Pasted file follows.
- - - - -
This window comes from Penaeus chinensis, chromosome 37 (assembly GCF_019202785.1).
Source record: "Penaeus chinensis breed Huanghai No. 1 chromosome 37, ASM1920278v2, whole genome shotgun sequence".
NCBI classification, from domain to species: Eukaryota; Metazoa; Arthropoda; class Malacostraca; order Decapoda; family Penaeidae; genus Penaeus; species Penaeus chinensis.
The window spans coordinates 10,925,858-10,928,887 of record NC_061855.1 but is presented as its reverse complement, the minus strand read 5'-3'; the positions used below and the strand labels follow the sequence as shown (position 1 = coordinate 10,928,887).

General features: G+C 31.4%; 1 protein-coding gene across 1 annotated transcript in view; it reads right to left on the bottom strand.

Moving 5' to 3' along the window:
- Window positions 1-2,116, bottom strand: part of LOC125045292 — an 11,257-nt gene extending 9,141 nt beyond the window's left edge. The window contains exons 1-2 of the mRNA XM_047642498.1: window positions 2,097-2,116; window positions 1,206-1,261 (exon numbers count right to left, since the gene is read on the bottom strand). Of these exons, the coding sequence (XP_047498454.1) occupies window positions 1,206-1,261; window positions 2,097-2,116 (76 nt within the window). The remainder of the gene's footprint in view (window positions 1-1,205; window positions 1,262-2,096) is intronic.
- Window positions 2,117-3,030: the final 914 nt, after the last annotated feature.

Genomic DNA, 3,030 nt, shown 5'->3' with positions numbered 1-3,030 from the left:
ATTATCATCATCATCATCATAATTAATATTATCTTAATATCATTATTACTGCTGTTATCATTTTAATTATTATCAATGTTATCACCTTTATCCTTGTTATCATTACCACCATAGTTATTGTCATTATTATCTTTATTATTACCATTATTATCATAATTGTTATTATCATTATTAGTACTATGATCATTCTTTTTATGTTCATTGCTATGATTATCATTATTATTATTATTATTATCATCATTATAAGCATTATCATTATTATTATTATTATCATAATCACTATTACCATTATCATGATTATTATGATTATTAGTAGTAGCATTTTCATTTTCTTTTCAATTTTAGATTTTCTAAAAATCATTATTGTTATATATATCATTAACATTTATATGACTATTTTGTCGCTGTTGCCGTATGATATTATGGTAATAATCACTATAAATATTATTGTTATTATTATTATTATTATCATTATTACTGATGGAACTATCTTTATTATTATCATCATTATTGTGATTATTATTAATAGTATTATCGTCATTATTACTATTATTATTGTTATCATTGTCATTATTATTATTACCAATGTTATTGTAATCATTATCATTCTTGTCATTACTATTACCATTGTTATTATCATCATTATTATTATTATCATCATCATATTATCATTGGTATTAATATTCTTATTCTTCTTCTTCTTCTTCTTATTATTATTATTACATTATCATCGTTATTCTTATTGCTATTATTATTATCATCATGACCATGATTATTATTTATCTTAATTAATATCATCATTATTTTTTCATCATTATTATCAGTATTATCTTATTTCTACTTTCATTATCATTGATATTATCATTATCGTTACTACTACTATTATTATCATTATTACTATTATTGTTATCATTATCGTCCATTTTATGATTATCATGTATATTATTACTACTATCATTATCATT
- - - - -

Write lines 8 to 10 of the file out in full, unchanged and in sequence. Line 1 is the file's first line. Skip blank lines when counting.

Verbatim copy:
- Window positions 2,117-3,030: the final 914 nt, after the last annotated feature.

Genomic DNA, 3,030 nt, shown 5'->3' with positions numbered 1-3,030 from the left:
ATTATCATCATCATCATCATAATTAATATTATCTTAATATCATTATTACTGCTGTTATCATTTTAATTATTATCAATGTTATCACCTTTATCCTTGTTATCATTACCACCATAGTTATTGTCATTATTATCTTTATTATTACCATTATTATCATAATTGTTATTATCATTATTAGTACTATGATCATTCTTTTTATGTTCATTGCTATGATTATCATTATTATTATTATTATTATCATCATTATAAGCATTATCATTATTATTATTATTATCATAATCACTATTACCATTATCATGATTATTATGATTATTAGTAGTAGCATTTTCATTTTCTTTTCAATTTTAGATTTTCTAAAAATCATTATTGTTATATATATCATTAACATTTATATGACTATTTTGTCGCTGTTGCCGTATGATATTATGGTAATAATCACTATAAATATTATTGTTATTATTATTATTATTATCATTATTACTGATGGAACTATCTTTATTATTATCATCATTATTGTGATTATTATTAATAGTATTATCGTCATTATTACTATTATTATTGTTATCATTGTCATTATTATTATTACCAATGTTATTGTAATCATTATCATTCTTGTCATTACTATTACCATTGTTATTATCATCATTATTATTATTATCATCATCATATTATCATTGGTATTAATATTCTTATTCTTCTTCTTCTTCTTCTTATTATTATTATTACATTATCATCGTTATTCTTATTGCTATTATTATTATCATCATGACCATGATTATTATTTATCTTAATTAATATCATCATTATTTTTTCATCATTATTATCAGTATTATCTTATTTCTACTTTCATTATCATTGATATTATCATTATCGTTACTACTACTATTATTATCATTATTACTATTATTGTTATCATTATCGTCCATTTTATGATTATCATGTATATTATTACTACTATCATTATCATT